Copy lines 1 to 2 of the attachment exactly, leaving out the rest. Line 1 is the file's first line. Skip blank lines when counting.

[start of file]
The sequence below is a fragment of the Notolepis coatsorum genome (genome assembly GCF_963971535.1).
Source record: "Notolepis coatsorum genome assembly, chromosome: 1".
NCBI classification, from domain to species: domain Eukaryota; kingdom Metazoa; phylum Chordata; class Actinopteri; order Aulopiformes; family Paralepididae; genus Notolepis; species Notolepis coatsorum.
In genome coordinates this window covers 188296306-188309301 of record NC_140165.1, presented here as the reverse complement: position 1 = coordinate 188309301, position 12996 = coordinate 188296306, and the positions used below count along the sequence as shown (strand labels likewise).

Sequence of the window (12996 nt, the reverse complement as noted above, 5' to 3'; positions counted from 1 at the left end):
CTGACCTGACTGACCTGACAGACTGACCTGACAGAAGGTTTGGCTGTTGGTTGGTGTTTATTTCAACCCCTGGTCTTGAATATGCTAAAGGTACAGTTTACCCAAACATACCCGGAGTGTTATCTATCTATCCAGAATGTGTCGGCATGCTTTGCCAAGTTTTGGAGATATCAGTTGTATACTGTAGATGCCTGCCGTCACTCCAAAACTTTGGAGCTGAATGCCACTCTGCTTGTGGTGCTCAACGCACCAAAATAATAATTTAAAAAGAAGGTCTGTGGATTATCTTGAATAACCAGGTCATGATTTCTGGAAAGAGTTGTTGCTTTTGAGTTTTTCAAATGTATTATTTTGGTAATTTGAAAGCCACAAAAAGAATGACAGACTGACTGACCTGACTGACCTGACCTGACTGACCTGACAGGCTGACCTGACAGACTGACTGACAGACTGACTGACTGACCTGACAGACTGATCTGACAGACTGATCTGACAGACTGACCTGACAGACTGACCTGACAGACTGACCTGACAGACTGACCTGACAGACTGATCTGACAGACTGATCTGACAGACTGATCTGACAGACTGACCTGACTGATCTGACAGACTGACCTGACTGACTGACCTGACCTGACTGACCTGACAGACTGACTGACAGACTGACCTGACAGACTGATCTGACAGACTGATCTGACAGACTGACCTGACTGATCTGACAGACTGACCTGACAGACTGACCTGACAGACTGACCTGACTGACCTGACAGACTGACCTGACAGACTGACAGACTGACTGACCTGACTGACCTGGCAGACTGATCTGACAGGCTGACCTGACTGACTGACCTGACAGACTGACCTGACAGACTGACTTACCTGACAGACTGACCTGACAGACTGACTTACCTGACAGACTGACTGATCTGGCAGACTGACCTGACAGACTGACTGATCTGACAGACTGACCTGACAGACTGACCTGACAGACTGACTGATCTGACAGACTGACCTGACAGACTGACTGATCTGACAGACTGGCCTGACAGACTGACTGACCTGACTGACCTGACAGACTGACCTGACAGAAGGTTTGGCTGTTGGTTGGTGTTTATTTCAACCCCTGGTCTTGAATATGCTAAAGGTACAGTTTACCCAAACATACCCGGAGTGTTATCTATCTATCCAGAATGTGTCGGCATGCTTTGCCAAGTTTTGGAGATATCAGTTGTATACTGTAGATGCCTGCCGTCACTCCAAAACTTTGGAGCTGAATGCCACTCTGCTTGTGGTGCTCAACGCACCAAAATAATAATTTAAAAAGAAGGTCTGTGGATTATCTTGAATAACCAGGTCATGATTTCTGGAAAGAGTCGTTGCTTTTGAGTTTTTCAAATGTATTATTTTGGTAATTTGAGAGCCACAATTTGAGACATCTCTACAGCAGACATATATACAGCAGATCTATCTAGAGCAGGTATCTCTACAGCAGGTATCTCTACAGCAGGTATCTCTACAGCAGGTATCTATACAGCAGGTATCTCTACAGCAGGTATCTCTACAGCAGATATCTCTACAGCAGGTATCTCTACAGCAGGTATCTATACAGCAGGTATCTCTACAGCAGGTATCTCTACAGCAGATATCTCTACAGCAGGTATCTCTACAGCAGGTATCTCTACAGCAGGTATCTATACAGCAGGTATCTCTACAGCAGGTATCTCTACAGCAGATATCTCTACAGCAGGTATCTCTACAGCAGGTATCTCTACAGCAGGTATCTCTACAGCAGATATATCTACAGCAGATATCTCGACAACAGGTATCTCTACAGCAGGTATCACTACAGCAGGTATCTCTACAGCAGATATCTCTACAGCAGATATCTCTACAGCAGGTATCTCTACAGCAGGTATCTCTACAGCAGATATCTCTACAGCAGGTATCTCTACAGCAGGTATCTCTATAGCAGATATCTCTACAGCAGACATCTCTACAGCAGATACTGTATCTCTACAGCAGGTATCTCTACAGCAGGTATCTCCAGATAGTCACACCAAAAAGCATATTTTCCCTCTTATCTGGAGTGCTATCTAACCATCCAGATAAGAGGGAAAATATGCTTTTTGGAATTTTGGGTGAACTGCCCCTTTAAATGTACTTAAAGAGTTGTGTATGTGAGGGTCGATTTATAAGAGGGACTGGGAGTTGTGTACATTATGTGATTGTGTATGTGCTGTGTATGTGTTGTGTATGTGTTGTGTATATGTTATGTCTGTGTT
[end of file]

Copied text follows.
The sequence below is a fragment of the Notolepis coatsorum genome (genome assembly GCF_963971535.1).
Source record: "Notolepis coatsorum genome assembly, chromosome: 1".